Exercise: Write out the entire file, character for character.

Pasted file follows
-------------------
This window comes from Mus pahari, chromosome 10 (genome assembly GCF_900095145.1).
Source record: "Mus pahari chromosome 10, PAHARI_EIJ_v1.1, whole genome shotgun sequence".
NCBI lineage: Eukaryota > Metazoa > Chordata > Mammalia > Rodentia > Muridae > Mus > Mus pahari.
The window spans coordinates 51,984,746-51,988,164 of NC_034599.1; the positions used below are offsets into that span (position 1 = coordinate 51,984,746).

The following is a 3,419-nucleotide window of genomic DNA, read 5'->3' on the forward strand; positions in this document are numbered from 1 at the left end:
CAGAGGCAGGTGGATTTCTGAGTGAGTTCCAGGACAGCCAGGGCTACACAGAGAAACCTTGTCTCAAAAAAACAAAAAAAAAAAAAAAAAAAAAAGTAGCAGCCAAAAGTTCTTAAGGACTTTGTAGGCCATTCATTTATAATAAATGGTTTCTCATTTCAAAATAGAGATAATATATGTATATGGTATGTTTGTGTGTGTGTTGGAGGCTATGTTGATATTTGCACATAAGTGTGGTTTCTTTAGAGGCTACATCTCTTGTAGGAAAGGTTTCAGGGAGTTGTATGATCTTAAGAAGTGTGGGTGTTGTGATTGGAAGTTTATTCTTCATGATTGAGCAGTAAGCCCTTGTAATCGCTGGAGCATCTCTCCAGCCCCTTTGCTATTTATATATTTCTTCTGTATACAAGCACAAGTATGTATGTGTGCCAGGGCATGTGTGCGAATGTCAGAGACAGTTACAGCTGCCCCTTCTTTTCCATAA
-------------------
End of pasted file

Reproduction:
This window comes from Mus pahari, chromosome 10 (genome assembly GCF_900095145.1).
Source record: "Mus pahari chromosome 10, PAHARI_EIJ_v1.1, whole genome shotgun sequence".
NCBI lineage: Eukaryota > Metazoa > Chordata > Mammalia > Rodentia > Muridae > Mus > Mus pahari.
The window spans coordinates 51,984,746-51,988,164 of NC_034599.1; the positions used below are offsets into that span (position 1 = coordinate 51,984,746).

The following is a 3,419-nucleotide window of genomic DNA, read 5'->3' on the forward strand; positions in this document are numbered from 1 at the left end:
CAGAGGCAGGTGGATTTCTGAGTGAGTTCCAGGACAGCCAGGGCTACACAGAGAAACCTTGTCTCAAAAAAACAAAAAAAAAAAAAAAAAAAAAAGTAGCAGCCAAAAGTTCTTAAGGACTTTGTAGGCCATTCATTTATAATAAATGGTTTCTCATTTCAAAATAGAGATAATATATGTATATGGTATGTTTGTGTGTGTGTTGGAGGCTATGTTGATATTTGCACATAAGTGTGGTTTCTTTAGAGGCTACATCTCTTGTAGGAAAGGTTTCAGGGAGTTGTATGATCTTAAGAAGTGTGGGTGTTGTGATTGGAAGTTTATTCTTCATGATTGAGCAGTAAGCCCTTGTAATCGCTGGAGCATCTCTCCAGCCCCTTTGCTATTTATATATTTCTTCTGTATACAAGCACAAGTATGTATGTGTGCCAGGGCATGTGTGCGAATGTCAGAGACAGTTACAGCTGCCCCTTCTTTTCCATAA